Diagnosis is based on the combined clinical picture and serologic testing. The latter requires the presence of antibodies with one being a non-treponemal antigen and the other a treponemal antigen. The non-treponemal antibodies are the same as used in syphilitic disease: the venereal disease research laboratory (VDRL) and rapid plasma reagin (RPR). These have a chance of false-positive results but good sensitivity and are useful as markers to confirm cure with falling titers following treatment. The treponema-specific antibodies include Treponema pallidum particle agglutination (TPPA) and haemagglutination (TPHA) assays. Once positive, these latter 2 tests are positive for life.[2]

Additionally, as the treponemes are indistinguishable serologically and early clinical features may overlap accurate diagnosis may be difficult. A combination of epidemiology, clinical signs and symptoms, direct visualization, and serologic data are required to establish the diagnosis.[2]

Treatment / Management

Treatment in the 1950s, during the initial eradication of T. pertenue and yaws, began with penicillin aluminum monostearate. Benzathine penicillin subsequently supplanted this as it was found to have prolonged treponemicidal levels and convenient dosing. Treatment dosing was determined by age with 600,000 units for age younger than 6 years old, 1.2 million units for children 6 to 14 years,[9] and some sources reporting similar dosing of 1.2 million units for adults. This dosing is lower than used in venereal syphilis.[2]

Prolonged oral penicillin and tetracyclines may be effective; however, azithromycin 30 mg/kg became the primary alternative after it was shown to be non-inferior when compared to penicillins maintaining a 96% cure rate at 6 months.[3] In 2012, the WHO re-duplicated efforts for eradication and implemented single mass dosing of oral azithromycin in endemic areas and case detection monitoring with subsequent treatment. It is through this they hope to eradicate the disease by the target date of 2020, as stated above.[4]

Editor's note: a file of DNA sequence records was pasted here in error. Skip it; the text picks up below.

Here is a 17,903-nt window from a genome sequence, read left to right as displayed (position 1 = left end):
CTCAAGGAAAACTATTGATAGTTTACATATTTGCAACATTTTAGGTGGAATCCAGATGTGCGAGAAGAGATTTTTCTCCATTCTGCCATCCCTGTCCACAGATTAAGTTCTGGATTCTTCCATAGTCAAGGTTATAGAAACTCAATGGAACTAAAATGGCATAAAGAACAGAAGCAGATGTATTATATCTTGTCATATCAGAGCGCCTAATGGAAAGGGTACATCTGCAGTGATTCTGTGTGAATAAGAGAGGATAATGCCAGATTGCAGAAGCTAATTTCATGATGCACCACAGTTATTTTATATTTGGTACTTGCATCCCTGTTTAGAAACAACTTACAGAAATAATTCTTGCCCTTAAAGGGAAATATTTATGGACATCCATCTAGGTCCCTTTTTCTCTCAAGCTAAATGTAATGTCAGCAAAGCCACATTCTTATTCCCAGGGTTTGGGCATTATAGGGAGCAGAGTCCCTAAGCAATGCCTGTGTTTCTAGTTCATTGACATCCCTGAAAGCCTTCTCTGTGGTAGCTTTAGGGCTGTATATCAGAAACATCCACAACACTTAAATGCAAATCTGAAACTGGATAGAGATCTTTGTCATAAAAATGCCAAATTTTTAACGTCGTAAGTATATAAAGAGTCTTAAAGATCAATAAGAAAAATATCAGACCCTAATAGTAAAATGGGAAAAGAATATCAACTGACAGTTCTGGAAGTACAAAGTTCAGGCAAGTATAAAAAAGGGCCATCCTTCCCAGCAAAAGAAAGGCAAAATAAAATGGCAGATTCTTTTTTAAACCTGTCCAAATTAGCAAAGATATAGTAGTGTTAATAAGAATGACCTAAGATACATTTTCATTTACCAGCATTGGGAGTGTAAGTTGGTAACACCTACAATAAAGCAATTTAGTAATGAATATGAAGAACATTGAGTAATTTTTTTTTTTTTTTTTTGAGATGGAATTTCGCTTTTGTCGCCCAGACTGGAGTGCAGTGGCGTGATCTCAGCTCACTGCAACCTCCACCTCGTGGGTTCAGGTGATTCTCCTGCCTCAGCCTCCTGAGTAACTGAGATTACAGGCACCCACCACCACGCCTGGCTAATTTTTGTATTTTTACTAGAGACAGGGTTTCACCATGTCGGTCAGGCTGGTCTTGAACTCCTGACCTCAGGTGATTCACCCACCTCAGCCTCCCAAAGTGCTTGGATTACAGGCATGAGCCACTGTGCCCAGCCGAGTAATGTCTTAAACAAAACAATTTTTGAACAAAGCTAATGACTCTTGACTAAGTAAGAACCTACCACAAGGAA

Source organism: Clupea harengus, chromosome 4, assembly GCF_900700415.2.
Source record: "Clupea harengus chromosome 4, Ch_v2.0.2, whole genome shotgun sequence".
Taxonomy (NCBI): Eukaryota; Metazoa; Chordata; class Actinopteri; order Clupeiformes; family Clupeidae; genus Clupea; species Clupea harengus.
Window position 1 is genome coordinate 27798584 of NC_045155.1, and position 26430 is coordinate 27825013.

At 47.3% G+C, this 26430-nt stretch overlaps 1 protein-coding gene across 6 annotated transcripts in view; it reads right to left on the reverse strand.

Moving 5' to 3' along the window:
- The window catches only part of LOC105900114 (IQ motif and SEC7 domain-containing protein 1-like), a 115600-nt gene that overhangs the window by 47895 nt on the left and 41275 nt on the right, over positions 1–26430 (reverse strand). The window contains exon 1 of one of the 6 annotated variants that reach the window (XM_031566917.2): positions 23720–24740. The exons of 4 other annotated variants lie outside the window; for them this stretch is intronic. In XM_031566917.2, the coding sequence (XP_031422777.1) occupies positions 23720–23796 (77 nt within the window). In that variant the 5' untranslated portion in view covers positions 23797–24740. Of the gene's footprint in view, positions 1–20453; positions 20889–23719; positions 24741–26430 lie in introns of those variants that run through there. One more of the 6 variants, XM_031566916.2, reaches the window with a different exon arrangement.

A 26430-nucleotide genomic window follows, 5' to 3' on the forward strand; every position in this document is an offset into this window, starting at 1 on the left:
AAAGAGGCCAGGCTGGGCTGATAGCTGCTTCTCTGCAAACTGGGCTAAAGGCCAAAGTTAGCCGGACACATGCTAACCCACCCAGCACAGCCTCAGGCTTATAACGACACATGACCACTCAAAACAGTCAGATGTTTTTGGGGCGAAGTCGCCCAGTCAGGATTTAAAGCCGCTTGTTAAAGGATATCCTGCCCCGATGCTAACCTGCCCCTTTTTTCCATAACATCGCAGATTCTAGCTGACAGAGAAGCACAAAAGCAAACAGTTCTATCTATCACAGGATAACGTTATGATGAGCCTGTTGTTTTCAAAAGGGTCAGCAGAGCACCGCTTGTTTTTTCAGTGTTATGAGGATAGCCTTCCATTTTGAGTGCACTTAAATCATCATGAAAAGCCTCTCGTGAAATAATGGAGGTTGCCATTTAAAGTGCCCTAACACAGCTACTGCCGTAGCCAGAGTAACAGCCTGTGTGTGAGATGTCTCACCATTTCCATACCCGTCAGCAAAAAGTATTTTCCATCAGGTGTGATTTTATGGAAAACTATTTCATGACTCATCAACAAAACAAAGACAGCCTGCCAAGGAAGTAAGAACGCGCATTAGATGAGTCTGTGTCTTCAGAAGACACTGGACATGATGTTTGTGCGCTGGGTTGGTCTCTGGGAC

Resistance to macrolides is a concern, however, as T. pallidum is notoriously resistant, and concerns about the similar organism of yaws have been discussed.[9]

Differential Diagnosis

Yaws is often distinguished by its late feature of destructive bony disease. However, cutaneous manifestations of other diseases may have significant overlap.

Other Treponemal Diseases

T. pallidum (Syphilis): Features that distinguish it from yaws include worldwide distribution, disease primarily of adults with a history of sexual contact, initial lesions primarily on genitals, congenital transmission, prominent neurologic late complications, and prominent cardiovascular late complications.

T. endemicum (Bejel): Although this is also a disease of children, it has many features distinguishing it from yaws, for example, a presence in hot, dry areas including deserts of Africa and Saudi Arabia, transmission from salivary contact, rare to have initial cutaneous lesions, and if present on oral mucosa, limited dissemination, destruction of nose and palate are late complications.

T. carateum (Pinta): Although transmitted by skin to skin contact, initial lesions are on lower extremities, and it is also prevalent in hot and humid climates such as South America and Central America. There are many features that distinguish it from Yaws: a disease of adults, disseminated disease restricted to skin, late complication of local skin hyponatremia.[2][13]

Tropical Ulcerative Lesions

Leishmaniasis, Fusobacterium, or pyoderma may be indistinguishable in the initial papular/ulcerative stages.[13] Most notable is the infectious chancroid caused by Haemophilus ducreyi. This painful skin lesion from sexual contact that may cause genital and non-genital lesions in areas where endemic. Lesions are also responsive to azithromycin.[2]